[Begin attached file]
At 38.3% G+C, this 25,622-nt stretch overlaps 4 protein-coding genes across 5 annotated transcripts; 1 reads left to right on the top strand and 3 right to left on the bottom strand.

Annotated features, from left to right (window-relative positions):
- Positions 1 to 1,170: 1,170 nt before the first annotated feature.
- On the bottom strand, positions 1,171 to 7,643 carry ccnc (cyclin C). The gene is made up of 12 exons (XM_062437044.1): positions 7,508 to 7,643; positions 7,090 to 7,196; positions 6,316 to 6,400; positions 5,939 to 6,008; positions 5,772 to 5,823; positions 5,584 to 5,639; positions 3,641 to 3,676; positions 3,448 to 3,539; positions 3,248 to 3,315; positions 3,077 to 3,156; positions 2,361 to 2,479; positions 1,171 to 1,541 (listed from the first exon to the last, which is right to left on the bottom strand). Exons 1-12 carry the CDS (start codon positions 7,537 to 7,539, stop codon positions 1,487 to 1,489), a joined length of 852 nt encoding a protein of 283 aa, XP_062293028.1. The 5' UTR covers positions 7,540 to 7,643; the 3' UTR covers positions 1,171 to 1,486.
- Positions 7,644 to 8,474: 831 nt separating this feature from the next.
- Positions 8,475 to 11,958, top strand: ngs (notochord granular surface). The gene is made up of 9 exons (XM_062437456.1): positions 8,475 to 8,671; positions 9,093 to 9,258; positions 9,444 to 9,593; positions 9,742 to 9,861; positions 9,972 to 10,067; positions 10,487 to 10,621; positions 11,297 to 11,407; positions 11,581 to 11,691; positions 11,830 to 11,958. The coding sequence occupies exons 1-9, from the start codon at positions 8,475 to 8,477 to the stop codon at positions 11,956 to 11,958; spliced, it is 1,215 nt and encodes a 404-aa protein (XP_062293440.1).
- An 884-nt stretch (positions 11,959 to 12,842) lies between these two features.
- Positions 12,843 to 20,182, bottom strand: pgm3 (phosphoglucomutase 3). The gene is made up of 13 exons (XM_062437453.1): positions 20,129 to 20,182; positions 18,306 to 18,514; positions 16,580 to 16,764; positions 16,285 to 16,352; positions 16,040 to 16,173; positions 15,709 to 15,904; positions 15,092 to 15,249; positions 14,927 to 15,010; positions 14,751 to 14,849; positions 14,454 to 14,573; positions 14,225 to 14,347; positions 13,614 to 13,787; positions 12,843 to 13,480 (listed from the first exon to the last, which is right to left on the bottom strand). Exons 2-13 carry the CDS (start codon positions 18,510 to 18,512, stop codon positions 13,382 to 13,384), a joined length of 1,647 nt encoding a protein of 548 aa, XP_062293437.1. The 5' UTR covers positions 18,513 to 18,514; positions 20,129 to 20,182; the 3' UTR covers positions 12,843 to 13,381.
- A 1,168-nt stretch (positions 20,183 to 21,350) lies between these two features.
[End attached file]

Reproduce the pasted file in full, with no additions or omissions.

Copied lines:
At 38.3% G+C, this 25,622-nt stretch overlaps 4 protein-coding genes across 5 annotated transcripts; 1 reads left to right on the top strand and 3 right to left on the bottom strand.

Annotated features, from left to right (window-relative positions):
- Positions 1 to 1,170: 1,170 nt before the first annotated feature.
- On the bottom strand, positions 1,171 to 7,643 carry ccnc (cyclin C). The gene is made up of 12 exons (XM_062437044.1): positions 7,508 to 7,643; positions 7,090 to 7,196; positions 6,316 to 6,400; positions 5,939 to 6,008; positions 5,772 to 5,823; positions 5,584 to 5,639; positions 3,641 to 3,676; positions 3,448 to 3,539; positions 3,248 to 3,315; positions 3,077 to 3,156; positions 2,361 to 2,479; positions 1,171 to 1,541 (listed from the first exon to the last, which is right to left on the bottom strand). Exons 1-12 carry the CDS (start codon positions 7,537 to 7,539, stop codon positions 1,487 to 1,489), a joined length of 852 nt encoding a protein of 283 aa, XP_062293028.1. The 5' UTR covers positions 7,540 to 7,643; the 3' UTR covers positions 1,171 to 1,486.
- Positions 7,644 to 8,474: 831 nt separating this feature from the next.
- Positions 8,475 to 11,958, top strand: ngs (notochord granular surface). The gene is made up of 9 exons (XM_062437456.1): positions 8,475 to 8,671; positions 9,093 to 9,258; positions 9,444 to 9,593; positions 9,742 to 9,861; positions 9,972 to 10,067; positions 10,487 to 10,621; positions 11,297 to 11,407; positions 11,581 to 11,691; positions 11,830 to 11,958. The coding sequence occupies exons 1-9, from the start codon at positions 8,475 to 8,477 to the stop codon at positions 11,956 to 11,958; spliced, it is 1,215 nt and encodes a 404-aa protein (XP_062293440.1).
- An 884-nt stretch (positions 11,959 to 12,842) lies between these two features.
- Positions 12,843 to 20,182, bottom strand: pgm3 (phosphoglucomutase 3). The gene is made up of 13 exons (XM_062437453.1): positions 20,129 to 20,182; positions 18,306 to 18,514; positions 16,580 to 16,764; positions 16,285 to 16,352; positions 16,040 to 16,173; positions 15,709 to 15,904; positions 15,092 to 15,249; positions 14,927 to 15,010; positions 14,751 to 14,849; positions 14,454 to 14,573; positions 14,225 to 14,347; positions 13,614 to 13,787; positions 12,843 to 13,480 (listed from the first exon to the last, which is right to left on the bottom strand). Exons 2-13 carry the CDS (start codon positions 18,510 to 18,512, stop codon positions 13,382 to 13,384), a joined length of 1,647 nt encoding a protein of 548 aa, XP_062293437.1. The 5' UTR covers positions 18,513 to 18,514; positions 20,129 to 20,182; the 3' UTR covers positions 12,843 to 13,381.
- A 1,168-nt stretch (positions 20,183 to 21,350) lies between these two features.